David Walsh (art collector)
Walsh grew up Roman Catholic in the Glenorchy district of Hobart, Tasmania, Australia, the youngest of three children. A high school graduate, Walsh made his fortune by developing a gambling system used to bet on horse racing and other sports.
Walsh describes himself as a "rabid atheist".
In 2001, he founded the Moorilla Museum of Antiquities on the Berriedale peninsula in Hobart., which closed in 2007 to undergo $75 Million renovations. It was re-opened in January 2011 as the Museum of Old and New Art or MONA. MONA won the 2012 Australian Tourism Award for best new development and is a major Tasmanian tourist attraction. In July 2012, Walsh was involved in a dispute with the Australian Tax Office, which demanded he pay $37 million from the profits of his gambling system.  The dispute was "entirely resolved" in October 2012.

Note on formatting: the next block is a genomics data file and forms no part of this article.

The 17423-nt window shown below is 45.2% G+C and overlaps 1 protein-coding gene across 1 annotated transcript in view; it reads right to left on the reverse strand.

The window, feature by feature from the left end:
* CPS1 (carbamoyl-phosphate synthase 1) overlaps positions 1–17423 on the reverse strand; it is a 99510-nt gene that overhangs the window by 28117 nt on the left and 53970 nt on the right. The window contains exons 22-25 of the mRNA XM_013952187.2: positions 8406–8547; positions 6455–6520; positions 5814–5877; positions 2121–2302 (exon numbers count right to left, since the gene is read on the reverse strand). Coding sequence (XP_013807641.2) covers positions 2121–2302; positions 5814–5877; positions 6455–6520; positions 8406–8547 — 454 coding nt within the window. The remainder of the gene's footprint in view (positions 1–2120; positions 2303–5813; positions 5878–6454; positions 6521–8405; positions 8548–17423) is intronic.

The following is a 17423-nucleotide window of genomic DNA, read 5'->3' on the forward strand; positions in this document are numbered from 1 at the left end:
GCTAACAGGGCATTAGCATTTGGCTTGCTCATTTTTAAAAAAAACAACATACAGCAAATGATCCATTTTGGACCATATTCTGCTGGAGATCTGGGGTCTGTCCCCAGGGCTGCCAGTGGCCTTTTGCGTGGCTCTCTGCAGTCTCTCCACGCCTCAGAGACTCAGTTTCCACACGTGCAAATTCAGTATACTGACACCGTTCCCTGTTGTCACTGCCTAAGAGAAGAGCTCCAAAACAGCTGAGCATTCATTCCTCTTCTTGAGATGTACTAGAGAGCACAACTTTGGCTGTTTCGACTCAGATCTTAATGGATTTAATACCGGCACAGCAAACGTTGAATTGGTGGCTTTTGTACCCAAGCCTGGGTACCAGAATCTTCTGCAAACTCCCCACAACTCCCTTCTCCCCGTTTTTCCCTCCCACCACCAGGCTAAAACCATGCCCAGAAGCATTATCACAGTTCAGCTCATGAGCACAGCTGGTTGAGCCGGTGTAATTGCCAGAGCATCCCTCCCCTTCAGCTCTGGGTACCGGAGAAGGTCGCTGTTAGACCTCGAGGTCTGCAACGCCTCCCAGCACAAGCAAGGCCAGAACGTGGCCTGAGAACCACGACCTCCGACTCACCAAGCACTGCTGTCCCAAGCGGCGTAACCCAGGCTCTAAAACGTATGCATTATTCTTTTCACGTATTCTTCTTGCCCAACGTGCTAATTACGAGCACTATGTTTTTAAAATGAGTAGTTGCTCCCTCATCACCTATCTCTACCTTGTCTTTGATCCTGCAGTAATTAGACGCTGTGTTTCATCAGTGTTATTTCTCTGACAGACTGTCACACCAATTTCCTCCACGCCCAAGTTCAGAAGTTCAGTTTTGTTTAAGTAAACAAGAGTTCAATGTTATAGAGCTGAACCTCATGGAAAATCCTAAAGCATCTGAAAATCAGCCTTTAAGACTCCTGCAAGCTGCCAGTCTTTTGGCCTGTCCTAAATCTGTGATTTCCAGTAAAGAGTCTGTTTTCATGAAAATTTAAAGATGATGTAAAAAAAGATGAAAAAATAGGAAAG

- In The Age, 14 April 2007.
- "Our mystery billionaire?". SmartCompany.com.au. 10 August 2009. Retrieved 2011-01-22.
- Denholm, Matthew (19 January 2011). "Temple of David". The Weekend Australian Magazine. Retrieved 2011-09-19.
- "The Collector", The Age, 14 April 2007.
- "A revolt in art". Melbourne: The Age. 15 January 2011. Retrieved 2011-01-22.
- Adrian Lowe and Andrew Darby (25 July 2012). "Support floods in for MONA founder in tax row". Brisbane Times. Retrieved 26 July 2012.
- "Walsh settles tax debt", ABC News. Retrieved 4 December 2012.
- Hobart's infamous son. The Age.
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